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Charlotte Reader / Her Campus
Mental Health

We Have to Overcome the Fear of Vulnerability – Here’s Why

When I define my relationships with those around me, I have come to realize that I define them in terms of vulnerability. 

I rarely allow myself to be vulnerable with those people who I consider to be distant friends. Too many experiences have taught me that putting up a wall is safer than putting my emotions out on the table.

My closest friends and family, however, see a completely different person in that respect. I have come to realize that when I first decide to be vulnerable with someone and find that I can trust them with protecting my vulnerability, that is when I know I have a relationship with someone that goes deeper than the surface.

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Arianna Tucker / Her Campus

I have come to define all of my relationships in terms of vulnerability. I am guarded to those I know the least, and open up as I get closer to people. I often wonder if this is a wise way to live, or an isolated one.

Interestingly enough, I have not only struggled with being vulnerable with other people. I am a creative person and wish to one day work in a creative industry, and yet, I struggle with revealing the art that I create. I grapple with showing off my work to the world because of the personal connotations that it often holds.

Recently, I had an experience that made me seriously rethink the role of vulnerability in forming meaningful human connections.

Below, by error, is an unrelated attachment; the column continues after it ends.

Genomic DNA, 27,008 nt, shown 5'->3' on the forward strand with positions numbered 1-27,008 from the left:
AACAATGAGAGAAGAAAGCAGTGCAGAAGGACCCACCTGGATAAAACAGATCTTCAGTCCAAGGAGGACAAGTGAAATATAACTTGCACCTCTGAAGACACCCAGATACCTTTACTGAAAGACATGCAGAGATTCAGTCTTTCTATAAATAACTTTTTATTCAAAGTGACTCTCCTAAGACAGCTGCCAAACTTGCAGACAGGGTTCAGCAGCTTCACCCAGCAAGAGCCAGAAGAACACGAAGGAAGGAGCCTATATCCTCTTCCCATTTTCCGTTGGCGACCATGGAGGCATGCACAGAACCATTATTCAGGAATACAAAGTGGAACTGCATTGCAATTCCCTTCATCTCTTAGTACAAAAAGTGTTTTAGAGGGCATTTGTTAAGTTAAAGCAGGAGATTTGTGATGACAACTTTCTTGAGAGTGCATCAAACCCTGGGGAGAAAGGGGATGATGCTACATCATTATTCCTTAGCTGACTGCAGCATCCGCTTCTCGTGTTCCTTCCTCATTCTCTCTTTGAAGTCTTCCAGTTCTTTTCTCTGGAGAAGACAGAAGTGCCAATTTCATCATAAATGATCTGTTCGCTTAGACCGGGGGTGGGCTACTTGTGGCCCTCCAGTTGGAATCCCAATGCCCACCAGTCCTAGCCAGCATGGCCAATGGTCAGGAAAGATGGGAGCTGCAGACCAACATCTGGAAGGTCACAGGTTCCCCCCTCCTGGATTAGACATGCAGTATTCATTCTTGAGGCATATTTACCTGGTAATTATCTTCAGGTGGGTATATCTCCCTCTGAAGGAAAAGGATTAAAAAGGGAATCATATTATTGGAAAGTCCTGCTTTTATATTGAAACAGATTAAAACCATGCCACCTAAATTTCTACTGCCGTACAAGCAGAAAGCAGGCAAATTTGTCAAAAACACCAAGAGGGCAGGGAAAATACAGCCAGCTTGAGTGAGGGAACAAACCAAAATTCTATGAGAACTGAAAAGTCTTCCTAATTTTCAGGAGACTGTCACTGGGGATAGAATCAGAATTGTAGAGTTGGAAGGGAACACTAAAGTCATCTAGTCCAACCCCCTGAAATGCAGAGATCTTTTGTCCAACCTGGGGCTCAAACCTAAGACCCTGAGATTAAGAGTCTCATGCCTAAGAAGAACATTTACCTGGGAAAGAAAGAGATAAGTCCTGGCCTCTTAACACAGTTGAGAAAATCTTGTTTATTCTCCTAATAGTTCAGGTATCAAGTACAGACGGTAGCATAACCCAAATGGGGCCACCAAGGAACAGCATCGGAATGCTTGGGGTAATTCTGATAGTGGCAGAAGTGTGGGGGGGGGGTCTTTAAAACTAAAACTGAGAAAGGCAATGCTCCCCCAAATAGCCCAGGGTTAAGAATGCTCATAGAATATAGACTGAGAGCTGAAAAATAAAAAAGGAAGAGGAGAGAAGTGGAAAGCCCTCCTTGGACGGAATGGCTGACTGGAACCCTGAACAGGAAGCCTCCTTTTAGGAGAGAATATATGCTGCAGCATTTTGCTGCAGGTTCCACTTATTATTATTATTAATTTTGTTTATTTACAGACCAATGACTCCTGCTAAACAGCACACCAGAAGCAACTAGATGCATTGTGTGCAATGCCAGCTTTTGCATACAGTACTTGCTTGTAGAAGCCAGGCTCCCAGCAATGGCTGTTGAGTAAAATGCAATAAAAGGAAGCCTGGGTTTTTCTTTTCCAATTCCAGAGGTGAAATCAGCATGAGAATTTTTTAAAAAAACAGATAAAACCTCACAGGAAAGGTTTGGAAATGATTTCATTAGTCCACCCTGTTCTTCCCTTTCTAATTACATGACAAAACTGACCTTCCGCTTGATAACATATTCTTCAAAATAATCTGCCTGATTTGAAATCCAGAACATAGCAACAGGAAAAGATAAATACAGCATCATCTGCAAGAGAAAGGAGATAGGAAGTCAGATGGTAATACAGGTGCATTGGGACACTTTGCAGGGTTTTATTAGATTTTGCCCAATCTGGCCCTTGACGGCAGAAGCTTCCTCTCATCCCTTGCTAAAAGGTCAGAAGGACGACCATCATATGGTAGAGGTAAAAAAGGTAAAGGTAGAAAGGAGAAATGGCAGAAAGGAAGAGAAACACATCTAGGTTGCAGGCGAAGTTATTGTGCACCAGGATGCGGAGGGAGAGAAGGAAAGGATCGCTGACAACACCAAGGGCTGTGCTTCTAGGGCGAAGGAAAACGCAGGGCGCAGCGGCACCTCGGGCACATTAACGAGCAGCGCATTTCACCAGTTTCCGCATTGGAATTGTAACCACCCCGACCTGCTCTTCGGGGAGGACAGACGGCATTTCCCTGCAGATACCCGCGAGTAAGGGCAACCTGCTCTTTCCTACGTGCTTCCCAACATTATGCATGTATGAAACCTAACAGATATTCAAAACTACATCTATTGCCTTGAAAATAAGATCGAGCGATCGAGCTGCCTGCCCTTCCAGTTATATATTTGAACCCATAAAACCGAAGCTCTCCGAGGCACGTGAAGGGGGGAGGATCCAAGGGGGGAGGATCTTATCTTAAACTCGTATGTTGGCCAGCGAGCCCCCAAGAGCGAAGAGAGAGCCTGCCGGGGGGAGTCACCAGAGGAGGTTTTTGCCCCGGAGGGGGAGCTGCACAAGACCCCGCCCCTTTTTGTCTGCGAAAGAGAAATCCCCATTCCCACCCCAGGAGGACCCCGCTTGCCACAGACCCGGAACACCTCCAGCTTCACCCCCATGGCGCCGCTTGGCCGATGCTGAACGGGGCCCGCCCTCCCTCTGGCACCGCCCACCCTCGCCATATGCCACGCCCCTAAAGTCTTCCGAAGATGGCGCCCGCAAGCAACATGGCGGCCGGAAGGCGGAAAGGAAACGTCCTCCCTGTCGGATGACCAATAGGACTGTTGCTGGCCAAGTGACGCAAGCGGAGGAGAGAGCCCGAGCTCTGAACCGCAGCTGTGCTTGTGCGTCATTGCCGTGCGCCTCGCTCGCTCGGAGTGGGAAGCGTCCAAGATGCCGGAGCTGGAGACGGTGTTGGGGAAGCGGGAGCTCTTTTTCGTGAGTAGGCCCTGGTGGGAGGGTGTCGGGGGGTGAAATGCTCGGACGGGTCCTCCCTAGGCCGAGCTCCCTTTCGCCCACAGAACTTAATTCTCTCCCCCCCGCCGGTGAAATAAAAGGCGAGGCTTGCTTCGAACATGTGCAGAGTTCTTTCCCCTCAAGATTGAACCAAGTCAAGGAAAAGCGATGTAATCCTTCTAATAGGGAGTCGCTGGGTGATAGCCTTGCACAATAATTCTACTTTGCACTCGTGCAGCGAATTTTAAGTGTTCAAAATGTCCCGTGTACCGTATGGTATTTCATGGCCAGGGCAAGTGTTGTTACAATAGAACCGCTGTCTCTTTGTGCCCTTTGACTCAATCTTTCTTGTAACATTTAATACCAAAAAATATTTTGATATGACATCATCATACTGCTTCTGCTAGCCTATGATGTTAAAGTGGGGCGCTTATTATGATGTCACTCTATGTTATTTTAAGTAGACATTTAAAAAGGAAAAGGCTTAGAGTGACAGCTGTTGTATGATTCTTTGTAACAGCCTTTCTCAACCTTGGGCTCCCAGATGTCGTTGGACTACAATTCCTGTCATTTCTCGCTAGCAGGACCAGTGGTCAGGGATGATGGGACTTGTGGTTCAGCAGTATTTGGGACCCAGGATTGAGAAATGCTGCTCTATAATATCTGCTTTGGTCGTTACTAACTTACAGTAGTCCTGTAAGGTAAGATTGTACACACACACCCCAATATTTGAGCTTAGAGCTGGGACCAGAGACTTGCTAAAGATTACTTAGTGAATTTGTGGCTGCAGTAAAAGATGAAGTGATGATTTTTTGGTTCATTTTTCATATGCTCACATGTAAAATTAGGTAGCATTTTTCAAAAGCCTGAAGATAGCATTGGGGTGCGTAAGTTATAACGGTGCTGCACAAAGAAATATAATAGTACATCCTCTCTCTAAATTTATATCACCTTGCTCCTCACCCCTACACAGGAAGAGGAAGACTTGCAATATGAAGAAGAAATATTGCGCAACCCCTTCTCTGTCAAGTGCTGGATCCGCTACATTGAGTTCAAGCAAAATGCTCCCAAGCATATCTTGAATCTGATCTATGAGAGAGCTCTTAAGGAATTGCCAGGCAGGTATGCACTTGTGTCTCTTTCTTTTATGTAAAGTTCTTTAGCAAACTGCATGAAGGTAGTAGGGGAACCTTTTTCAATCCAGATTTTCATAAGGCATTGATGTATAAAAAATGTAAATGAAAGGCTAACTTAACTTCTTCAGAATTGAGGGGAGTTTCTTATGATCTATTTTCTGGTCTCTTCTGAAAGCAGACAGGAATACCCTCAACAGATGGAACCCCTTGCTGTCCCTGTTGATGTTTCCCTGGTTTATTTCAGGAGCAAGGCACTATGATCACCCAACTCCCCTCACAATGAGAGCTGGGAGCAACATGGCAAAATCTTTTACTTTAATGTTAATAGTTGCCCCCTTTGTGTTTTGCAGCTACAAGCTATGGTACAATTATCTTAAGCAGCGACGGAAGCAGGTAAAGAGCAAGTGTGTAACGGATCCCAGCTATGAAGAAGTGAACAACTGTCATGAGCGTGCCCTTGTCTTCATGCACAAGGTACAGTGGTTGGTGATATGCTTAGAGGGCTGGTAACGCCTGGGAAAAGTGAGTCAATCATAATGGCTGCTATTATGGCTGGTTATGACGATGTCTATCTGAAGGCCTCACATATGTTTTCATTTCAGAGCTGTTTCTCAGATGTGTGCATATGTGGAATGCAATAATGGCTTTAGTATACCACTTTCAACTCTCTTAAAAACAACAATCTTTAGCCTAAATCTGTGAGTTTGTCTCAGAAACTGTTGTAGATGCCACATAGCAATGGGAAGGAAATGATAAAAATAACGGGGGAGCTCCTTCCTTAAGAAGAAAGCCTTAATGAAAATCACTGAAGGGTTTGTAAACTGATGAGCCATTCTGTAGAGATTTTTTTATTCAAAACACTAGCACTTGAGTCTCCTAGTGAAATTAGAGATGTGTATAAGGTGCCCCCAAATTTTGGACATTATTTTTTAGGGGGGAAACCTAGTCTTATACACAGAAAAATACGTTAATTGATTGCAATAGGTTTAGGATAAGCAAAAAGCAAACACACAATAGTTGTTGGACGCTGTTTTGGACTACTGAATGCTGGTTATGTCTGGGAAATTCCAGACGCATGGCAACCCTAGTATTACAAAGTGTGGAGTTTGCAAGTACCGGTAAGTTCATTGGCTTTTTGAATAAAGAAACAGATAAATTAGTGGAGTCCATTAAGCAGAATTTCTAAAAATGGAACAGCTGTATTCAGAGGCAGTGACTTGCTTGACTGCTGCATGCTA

Something incredibly rare happened; I was in a place where people were unapologetic and unafraid to share their personal struggles. I was emotional at the courage and bravery of these people, and hearing their stories made me feel a deeper level of connection to them. In my mind I questioned: if they weren’t afraid to be vulnerable, why was I?We have been conditioned to be afraid of our emotions and to bury them deep down within our souls for the sake of society. Yet, vulnerability is an inevitable and vital part of the human experience. Without our ability to share stories, emotions, and personal struggles with one another, what do we have? Being vulnerable provides solace not only for the person being vulnerable but also, for the person who needs to hear that they are not alone. Vulnerability can save lives through shared experiences. Being vulnerable shows us that we are not on this planet in solitude.

It’s no easy feat to throw everything you have out on the table, but sometimes, it’s worth it. Without vulnerability, there is no passion, no love, and no emotion. 

On a personal level, I need to work on overcoming my fear of vulnerability. Because I have refused to be vulnerable, I have complicated relationships, my thoughts, and my happiness. It isn’t easy for me, but I am learning how to open up and be okay with putting what I have out into the world.

If people aren’t okay with who you really are, then they aren’t worth it. Faking anything is a waste of time. The layer that protects who you really are only lasts so long; might as well skip the ~BS~.

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Autumn is a junior studying film/television & journalism at Boston University. She is extremely passionate about writing & film, traveling, her family and friends, and telling stories.
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